Gooden was 11-1 in the second half in 1985, and despite his young age and all the innings he’d pitched, he grew stronger once September rolled around. That month, he gave up only two earned runs in 53 innings (that’s an ERA of 0.34). He won four of his six starts, but he would have gone 6-0 with any kind of support from his offense, because he had consecutive no-decisions in which he was pulled after nine innings with the game scoreless. In Gooden’s four losses on the year, the Mets scored a total of five runs.
Gooden finished fourth in the MVP voting that season. Willie McGee led the league in batting for a pennant-winning ballclub and was certainly worthy of consideration. However, it fails the test of being an over and above offensive season and Gooden could easily have been the winner. His numbers certainly were strong enough to merit consideration ahead of the next two vote getters, Dave Parker and Pedro Guerrero.
1995: Greg Maddux
This is one of Maddux’s seasons that seemingly gets overlooked or undervalued occasionally. He went 19-2 with an ERA of 1.63 and 181 strikeouts. He also led the National League in innings pitched (209.2), complete games (10), WHIP (0.811), FIP (2.26) and ERA+ (260). His performance was a prominent reason the Atlanta Braves won the World Series in 1995.
One thing that has to be put in context here is the fact the Braves only played 144 games in 1995. The strike that ended the previous season early was not resolved in time for the 1995 season to start as scheduled. His WAR of 9.6 was certainly held down because of this. During his reign in 1995, Maddux gave up a career-low 147 hits and only eight home runs, while having a strikeout per nine inning ratio of 7.8, which was also a career high.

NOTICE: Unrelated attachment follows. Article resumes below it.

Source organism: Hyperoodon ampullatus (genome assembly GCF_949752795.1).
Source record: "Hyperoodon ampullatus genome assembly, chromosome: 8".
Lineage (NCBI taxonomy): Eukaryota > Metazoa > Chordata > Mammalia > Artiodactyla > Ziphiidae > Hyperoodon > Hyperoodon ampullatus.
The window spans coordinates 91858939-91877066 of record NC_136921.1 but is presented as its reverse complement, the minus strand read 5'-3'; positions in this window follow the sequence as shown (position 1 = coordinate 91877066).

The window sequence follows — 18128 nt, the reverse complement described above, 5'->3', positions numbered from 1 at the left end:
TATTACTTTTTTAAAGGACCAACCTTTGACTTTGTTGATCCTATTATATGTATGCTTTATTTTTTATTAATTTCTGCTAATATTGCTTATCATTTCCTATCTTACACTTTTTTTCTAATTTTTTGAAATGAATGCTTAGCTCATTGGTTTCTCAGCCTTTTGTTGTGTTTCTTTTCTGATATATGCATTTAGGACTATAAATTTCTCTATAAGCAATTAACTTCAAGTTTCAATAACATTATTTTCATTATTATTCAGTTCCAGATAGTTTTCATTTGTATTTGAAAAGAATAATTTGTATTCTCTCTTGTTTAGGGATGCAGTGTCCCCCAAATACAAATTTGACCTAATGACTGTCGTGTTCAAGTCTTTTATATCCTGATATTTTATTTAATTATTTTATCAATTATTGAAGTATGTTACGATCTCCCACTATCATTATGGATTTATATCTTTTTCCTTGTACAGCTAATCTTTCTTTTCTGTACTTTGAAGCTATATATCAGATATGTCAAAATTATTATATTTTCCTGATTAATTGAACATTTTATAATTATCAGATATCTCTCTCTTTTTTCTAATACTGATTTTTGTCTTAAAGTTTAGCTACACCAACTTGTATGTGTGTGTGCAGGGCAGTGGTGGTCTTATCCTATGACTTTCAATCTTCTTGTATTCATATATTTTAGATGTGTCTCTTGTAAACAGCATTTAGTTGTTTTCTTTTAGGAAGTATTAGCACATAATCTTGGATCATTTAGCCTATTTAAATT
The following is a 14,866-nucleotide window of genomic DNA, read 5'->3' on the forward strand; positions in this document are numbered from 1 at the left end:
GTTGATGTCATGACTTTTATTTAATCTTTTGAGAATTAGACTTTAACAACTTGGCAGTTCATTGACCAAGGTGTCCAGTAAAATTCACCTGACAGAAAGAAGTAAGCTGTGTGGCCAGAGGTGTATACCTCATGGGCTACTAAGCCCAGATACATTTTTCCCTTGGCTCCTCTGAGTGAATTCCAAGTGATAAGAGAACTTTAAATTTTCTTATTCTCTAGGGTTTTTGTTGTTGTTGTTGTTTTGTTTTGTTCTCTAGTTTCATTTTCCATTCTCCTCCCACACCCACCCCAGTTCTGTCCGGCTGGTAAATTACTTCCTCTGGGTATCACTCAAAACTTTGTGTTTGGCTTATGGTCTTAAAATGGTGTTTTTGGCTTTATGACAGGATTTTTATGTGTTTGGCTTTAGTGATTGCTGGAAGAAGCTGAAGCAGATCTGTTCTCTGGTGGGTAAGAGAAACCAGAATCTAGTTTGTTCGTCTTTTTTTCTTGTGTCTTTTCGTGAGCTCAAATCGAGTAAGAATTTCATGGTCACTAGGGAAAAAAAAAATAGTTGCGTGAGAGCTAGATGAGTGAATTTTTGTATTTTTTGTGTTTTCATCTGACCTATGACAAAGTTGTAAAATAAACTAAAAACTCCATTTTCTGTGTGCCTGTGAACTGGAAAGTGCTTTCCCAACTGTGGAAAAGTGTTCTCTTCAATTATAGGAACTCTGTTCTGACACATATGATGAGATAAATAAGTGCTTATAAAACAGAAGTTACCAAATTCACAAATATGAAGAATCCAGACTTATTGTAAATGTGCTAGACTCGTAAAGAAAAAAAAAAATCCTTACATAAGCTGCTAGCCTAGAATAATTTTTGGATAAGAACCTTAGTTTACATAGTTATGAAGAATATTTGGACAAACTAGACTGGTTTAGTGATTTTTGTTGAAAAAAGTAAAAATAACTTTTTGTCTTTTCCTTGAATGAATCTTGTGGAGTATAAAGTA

Barry Larkin of the Cincinnati Reds won the NL MVP in 1995. He batted .319/.394/.492 with 15 home runs and 66 runs batted in. He played very solid baseball defensively as well, but in my opinion, his numbers just aren’t at a level beyond what Maddux demonstrated that year. Maddux would finish third in MVP balloting behind runner up Dante Bichette. It seems like the voters certainly got this one wrong with one of the top pitching performances in recent times on display.
2000: Pedro Martinez
Pedro had a long and dominant streak in the late 1990s and early 2000s, but it would be hard to argue with the fact that 2000 was not only his finest, but one of the best in baseball history. He posted a 1.74 ERA with 284 strikeouts and a career best 10.1 WAR. Martinez was the best pitcher in baseball by leaps and bounds; the next lowest ERA in the AL that season was Roger Clemens’ 3.70, more than double that of Martinez. His 0.74 WHIP is the lowest in history, topping the previous record set in 1882 by Guy Hecker. Martinez also established modern records for opponent batting average (.167) and on-base percentage (.213). His ERA+ of 290 is far and away the highest of all time.
The fact that the Boston Red Sox struggled that season and did not make the postseason probably held Martinez back in the MVP voting. Jason Giambi would lay claim to the award with a great season in which he batted .333/.476/.647 with 43 home runs and 137 runs batted in. I’m sure Alex Rodriguez might disagree with the voting on his behalf as well. The voting biases were certainly working against Martinez in 2000 as he would finish fifth in the voting. It’s hard to imagine that one of the most dominant pitching performances in the division era would not merit him higher consideration for MVP.
These four cases were not instances of highway robbery by the voters. All of the winners were very worthy candidates. It just makes one wonder if any of these pitchers were properly considered because of the position they played. Each of them certainly has a case in all four years. Sabermetrics may make it easier in the future for pitchers and position players to be measured on an equal scale. Only time will tell.